Nanomodernity’s Epicurean Challenge – In Conversation with Jason Silva


Thus Life and Death, and young and old,
Are, as the severall Atomes bold.
So Wit, and Understanding in the Braine,
Are as the severall Atomes reigne:
And Dispositions good, or ill,
Are as the severall Atomes still.
And every Passion which doth rise,
Is as the severall Atomes lies.
Thus Sicknesse, Health, and Peace, and War;
Are alwaies as the severall Atomes are.

Cavendish, Margaret (Lucas), “All things are govern’d by Atomes,”
The Atomic Poems of Margaret (Lucas) Cavendish, 1653

I recently came across an article by Ken Davis, The Age of Semi–Post–Post-Modernism, which rightfully asserts that “Moving beyond ‘postmodernism’ has to mean a shift away from the myopia and cynicism that has characterized our recent past, if it is to mean anything at all.” Following this noteworthy text, a number of artists and curators such as contemporary German photographer, Thomas Eller, echoed its probing into the future of creativity, “Tell me, what comes after Modernism/Post-Modernism/Post-Post-Modernism, etc?”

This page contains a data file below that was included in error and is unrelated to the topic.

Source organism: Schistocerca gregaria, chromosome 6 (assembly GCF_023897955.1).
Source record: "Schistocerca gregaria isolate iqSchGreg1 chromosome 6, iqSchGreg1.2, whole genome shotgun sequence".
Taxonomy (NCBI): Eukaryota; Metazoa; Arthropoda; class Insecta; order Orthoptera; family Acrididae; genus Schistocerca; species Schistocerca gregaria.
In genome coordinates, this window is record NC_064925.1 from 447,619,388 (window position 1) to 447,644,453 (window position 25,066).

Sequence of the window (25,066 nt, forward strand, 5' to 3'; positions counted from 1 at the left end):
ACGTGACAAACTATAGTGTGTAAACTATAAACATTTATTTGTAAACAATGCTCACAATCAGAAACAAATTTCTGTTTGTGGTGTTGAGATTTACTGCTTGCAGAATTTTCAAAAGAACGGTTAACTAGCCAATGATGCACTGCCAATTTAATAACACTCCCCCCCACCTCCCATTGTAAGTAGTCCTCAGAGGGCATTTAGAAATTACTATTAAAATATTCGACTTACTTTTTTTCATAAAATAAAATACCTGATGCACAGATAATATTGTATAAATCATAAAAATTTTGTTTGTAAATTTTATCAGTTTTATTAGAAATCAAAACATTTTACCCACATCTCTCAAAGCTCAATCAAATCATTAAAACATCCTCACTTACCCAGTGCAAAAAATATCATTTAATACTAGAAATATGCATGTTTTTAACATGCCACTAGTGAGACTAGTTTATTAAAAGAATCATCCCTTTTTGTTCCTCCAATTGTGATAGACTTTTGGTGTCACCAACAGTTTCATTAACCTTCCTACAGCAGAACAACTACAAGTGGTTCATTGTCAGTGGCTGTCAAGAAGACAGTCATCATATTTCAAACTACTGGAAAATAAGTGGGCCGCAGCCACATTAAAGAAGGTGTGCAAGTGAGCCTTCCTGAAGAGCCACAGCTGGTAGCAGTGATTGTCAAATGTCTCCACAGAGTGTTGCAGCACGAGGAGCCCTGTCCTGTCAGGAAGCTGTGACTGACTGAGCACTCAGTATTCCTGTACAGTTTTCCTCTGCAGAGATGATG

My response is that we are entering the age of, what I call, Nanomodernity. It is an era in which, according to the father of Transhumanism, Ray Kurzweil, “our intelligence will become increasingly nonbiological and trillions of times more powerful than it is today – the dawning of a new civilization that will enable us to transcend our biological limitations and amplify our creativity.”